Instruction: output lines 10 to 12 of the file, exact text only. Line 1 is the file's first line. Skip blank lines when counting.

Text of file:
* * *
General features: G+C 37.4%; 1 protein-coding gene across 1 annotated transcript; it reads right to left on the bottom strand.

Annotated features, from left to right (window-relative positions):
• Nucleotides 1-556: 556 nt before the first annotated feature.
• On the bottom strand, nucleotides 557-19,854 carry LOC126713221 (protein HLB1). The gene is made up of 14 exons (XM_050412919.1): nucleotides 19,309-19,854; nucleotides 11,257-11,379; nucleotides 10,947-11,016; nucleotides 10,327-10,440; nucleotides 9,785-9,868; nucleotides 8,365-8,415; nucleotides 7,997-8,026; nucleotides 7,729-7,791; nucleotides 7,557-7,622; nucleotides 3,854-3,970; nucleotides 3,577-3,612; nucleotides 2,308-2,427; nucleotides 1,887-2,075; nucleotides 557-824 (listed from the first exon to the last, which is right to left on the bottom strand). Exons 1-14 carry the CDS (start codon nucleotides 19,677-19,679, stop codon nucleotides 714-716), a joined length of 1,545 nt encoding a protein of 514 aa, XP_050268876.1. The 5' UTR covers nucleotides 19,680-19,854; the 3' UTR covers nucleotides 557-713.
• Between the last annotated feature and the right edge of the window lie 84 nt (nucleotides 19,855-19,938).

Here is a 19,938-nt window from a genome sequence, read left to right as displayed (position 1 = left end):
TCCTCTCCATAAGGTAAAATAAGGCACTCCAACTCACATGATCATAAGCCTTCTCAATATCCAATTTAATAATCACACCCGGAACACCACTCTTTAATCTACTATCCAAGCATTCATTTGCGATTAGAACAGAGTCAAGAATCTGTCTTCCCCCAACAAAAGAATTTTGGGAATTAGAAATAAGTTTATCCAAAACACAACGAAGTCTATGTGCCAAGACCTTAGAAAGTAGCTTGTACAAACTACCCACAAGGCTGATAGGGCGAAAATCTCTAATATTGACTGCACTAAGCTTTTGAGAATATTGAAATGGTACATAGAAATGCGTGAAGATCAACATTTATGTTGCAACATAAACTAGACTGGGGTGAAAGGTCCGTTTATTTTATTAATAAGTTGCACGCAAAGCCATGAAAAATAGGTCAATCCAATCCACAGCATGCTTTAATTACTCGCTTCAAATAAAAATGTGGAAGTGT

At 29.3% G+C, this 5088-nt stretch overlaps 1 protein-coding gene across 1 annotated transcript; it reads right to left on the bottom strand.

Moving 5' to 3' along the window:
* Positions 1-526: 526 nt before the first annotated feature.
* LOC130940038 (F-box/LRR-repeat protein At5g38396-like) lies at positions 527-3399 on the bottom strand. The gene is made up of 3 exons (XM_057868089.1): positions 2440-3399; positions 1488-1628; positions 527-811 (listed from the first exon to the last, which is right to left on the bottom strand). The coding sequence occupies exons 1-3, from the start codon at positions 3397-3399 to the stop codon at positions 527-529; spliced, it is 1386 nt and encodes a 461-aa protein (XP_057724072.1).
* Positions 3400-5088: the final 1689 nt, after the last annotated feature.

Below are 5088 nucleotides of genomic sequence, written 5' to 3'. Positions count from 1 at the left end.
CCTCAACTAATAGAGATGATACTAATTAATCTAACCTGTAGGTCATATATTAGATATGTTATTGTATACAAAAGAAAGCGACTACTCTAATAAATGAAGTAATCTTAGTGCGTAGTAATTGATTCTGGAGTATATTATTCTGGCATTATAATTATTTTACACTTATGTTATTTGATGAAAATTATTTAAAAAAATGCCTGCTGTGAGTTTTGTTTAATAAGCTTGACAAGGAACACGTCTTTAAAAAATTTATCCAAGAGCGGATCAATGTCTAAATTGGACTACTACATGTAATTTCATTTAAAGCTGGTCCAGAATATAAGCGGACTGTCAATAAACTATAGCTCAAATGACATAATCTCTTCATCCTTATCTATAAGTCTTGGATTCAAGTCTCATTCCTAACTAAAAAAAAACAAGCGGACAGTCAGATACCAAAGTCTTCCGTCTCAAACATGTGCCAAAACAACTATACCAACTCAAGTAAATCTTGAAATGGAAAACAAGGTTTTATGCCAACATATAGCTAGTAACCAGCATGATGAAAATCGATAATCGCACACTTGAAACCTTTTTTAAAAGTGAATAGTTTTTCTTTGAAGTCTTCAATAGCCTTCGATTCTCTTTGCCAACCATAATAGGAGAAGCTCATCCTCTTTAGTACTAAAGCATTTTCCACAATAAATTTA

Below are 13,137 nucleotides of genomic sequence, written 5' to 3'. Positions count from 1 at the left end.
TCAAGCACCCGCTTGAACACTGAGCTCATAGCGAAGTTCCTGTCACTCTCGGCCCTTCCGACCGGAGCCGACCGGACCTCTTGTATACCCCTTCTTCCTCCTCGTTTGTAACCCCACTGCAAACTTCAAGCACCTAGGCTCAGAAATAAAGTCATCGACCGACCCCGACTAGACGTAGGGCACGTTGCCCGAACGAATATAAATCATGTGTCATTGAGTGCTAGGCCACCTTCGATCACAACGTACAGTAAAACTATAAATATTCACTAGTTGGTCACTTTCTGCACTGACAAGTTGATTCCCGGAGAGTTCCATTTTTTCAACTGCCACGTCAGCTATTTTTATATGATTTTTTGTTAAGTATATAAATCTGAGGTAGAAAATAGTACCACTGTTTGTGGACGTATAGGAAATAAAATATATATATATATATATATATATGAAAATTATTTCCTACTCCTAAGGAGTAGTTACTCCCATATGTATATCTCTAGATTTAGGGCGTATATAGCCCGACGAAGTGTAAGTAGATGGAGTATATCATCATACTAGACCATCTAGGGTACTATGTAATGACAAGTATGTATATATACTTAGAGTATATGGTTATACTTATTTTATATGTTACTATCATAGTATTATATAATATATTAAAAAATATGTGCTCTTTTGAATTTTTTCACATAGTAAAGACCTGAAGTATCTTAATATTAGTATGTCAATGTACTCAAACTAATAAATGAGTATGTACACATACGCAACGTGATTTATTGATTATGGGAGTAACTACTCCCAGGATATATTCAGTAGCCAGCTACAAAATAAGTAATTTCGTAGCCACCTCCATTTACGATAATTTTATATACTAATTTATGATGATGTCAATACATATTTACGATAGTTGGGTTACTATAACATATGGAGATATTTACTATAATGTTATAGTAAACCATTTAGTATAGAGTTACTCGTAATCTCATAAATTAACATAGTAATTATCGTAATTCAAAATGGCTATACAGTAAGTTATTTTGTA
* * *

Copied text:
* Positions 1-526: 526 nt before the first annotated feature.
* LOC130940038 (F-box/LRR-repeat protein At5g38396-like) lies at positions 527-3399 on the bottom strand. The gene is made up of 3 exons (XM_057868089.1): positions 2440-3399; positions 1488-1628; positions 527-811 (listed from the first exon to the last, which is right to left on the bottom strand). The coding sequence occupies exons 1-3, from the start codon at positions 3397-3399 to the stop codon at positions 527-529; spliced, it is 1386 nt and encodes a 461-aa protein (XP_057724072.1).
* Positions 3400-5088: the final 1689 nt, after the last annotated feature.